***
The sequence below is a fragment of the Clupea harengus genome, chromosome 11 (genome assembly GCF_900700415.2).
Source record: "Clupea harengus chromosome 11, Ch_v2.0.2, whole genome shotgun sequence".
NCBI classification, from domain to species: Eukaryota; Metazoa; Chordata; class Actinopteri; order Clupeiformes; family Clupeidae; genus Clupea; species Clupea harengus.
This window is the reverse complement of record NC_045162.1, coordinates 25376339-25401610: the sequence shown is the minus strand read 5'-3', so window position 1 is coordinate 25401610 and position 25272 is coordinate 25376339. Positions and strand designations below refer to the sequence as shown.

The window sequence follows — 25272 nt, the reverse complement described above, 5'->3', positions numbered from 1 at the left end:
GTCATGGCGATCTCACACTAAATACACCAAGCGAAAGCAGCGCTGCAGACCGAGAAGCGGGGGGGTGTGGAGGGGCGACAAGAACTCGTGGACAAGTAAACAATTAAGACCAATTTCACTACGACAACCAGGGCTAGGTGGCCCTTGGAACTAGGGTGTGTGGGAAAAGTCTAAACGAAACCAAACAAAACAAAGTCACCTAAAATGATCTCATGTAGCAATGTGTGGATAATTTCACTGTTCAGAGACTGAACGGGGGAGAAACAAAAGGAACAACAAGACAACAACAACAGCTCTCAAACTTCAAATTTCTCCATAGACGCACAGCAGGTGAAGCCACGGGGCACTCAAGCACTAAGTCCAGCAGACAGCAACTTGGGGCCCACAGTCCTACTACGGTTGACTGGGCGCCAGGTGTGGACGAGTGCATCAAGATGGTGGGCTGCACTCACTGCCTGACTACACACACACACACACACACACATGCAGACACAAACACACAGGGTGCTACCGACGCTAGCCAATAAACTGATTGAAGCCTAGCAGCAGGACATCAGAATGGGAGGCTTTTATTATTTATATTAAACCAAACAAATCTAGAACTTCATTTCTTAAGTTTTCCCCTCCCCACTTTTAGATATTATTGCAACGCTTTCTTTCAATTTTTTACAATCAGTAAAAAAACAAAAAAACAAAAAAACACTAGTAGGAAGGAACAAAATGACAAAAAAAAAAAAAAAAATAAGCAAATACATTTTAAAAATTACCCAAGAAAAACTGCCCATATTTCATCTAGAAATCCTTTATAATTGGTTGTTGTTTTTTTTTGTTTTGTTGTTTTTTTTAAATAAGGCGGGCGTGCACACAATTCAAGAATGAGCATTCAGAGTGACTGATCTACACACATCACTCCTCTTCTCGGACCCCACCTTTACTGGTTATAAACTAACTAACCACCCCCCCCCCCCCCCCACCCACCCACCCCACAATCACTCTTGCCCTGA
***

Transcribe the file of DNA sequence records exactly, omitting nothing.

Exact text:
The sequence below is a fragment of the Clupea harengus genome, chromosome 11 (genome assembly GCF_900700415.2).
Source record: "Clupea harengus chromosome 11, Ch_v2.0.2, whole genome shotgun sequence".
NCBI classification, from domain to species: Eukaryota; Metazoa; Chordata; class Actinopteri; order Clupeiformes; family Clupeidae; genus Clupea; species Clupea harengus.
This window is the reverse complement of record NC_045162.1, coordinates 25376339-25401610: the sequence shown is the minus strand read 5'-3', so window position 1 is coordinate 25401610 and position 25272 is coordinate 25376339. Positions and strand designations below refer to the sequence as shown.

The window sequence follows — 25272 nt, the reverse complement described above, 5'->3', positions numbered from 1 at the left end:
GTCATGGCGATCTCACACTAAATACACCAAGCGAAAGCAGCGCTGCAGACCGAGAAGCGGGGGGGTGTGGAGGGGCGACAAGAACTCGTGGACAAGTAAACAATTAAGACCAATTTCACTACGACAACCAGGGCTAGGTGGCCCTTGGAACTAGGGTGTGTGGGAAAAGTCTAAACGAAACCAAACAAAACAAAGTCACCTAAAATGATCTCATGTAGCAATGTGTGGATAATTTCACTGTTCAGAGACTGAACGGGGGAGAAACAAAAGGAACAACAAGACAACAACAACAGCTCTCAAACTTCAAATTTCTCCATAGACGCACAGCAGGTGAAGCCACGGGGCACTCAAGCACTAAGTCCAGCAGACAGCAACTTGGGGCCCACAGTCCTACTACGGTTGACTGGGCGCCAGGTGTGGACGAGTGCATCAAGATGGTGGGCTGCACTCACTGCCTGACTACACACACACACACACACACACATGCAGACACAAACACACAGGGTGCTACCGACGCTAGCCAATAAACTGATTGAAGCCTAGCAGCAGGACATCAGAATGGGAGGCTTTTATTATTTATATTAAACCAAACAAATCTAGAACTTCATTTCTTAAGTTTTCCCCTCCCCACTTTTAGATATTATTGCAACGCTTTCTTTCAATTTTTTACAATCAGTAAAAAAACAAAAAAACAAAAAAACACTAGTAGGAAGGAACAAAATGACAAAAAAAAAAAAAAAAATAAGCAAATACATTTTAAAAATTACCCAAGAAAAACTGCCCATATTTCATCTAGAAATCCTTTATAATTGGTTGTTGTTTTTTTTTGTTTTGTTGTTTTTTTTAAATAAGGCGGGCGTGCACACAATTCAAGAATGAGCATTCAGAGTGACTGATCTACACACATCACTCCTCTTCTCGGACCCCACCTTTACTGGTTATAAACTAACTAACCACCCCCCCCCCCCCCCCACCCACCCACCCCACAATCACTCTTGCCCTGA